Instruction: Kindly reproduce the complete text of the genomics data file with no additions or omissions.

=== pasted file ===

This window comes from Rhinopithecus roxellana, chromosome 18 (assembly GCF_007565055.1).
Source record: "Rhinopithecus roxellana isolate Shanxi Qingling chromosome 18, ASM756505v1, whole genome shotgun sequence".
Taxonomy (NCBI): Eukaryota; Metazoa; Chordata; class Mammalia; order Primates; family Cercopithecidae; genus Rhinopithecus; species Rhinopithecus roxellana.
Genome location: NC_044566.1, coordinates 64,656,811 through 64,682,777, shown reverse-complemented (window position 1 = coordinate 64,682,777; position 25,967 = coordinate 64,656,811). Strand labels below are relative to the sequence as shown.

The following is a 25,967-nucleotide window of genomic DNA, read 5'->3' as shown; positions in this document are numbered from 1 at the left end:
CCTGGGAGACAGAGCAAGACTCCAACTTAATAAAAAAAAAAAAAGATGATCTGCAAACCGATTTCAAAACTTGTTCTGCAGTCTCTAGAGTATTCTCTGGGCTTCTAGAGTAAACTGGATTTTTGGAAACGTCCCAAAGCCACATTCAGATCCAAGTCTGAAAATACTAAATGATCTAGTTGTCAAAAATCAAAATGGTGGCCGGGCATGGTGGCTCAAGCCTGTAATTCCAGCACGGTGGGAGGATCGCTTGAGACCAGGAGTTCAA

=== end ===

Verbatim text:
This window comes from Rhinopithecus roxellana, chromosome 18 (assembly GCF_007565055.1).
Source record: "Rhinopithecus roxellana isolate Shanxi Qingling chromosome 18, ASM756505v1, whole genome shotgun sequence".
Taxonomy (NCBI): Eukaryota; Metazoa; Chordata; class Mammalia; order Primates; family Cercopithecidae; genus Rhinopithecus; species Rhinopithecus roxellana.
Genome location: NC_044566.1, coordinates 64,656,811 through 64,682,777, shown reverse-complemented (window position 1 = coordinate 64,682,777; position 25,967 = coordinate 64,656,811). Strand labels below are relative to the sequence as shown.

The following is a 25,967-nucleotide window of genomic DNA, read 5'->3' as shown; positions in this document are numbered from 1 at the left end:
CCTGGGAGACAGAGCAAGACTCCAACTTAATAAAAAAAAAAAAAGATGATCTGCAAACCGATTTCAAAACTTGTTCTGCAGTCTCTAGAGTATTCTCTGGGCTTCTAGAGTAAACTGGATTTTTGGAAACGTCCCAAAGCCACATTCAGATCCAAGTCTGAAAATACTAAATGATCTAGTTGTCAAAAATCAAAATGGTGGCCGGGCATGGTGGCTCAAGCCTGTAATTCCAGCACGGTGGGAGGATCGCTTGAGACCAGGAGTTCAA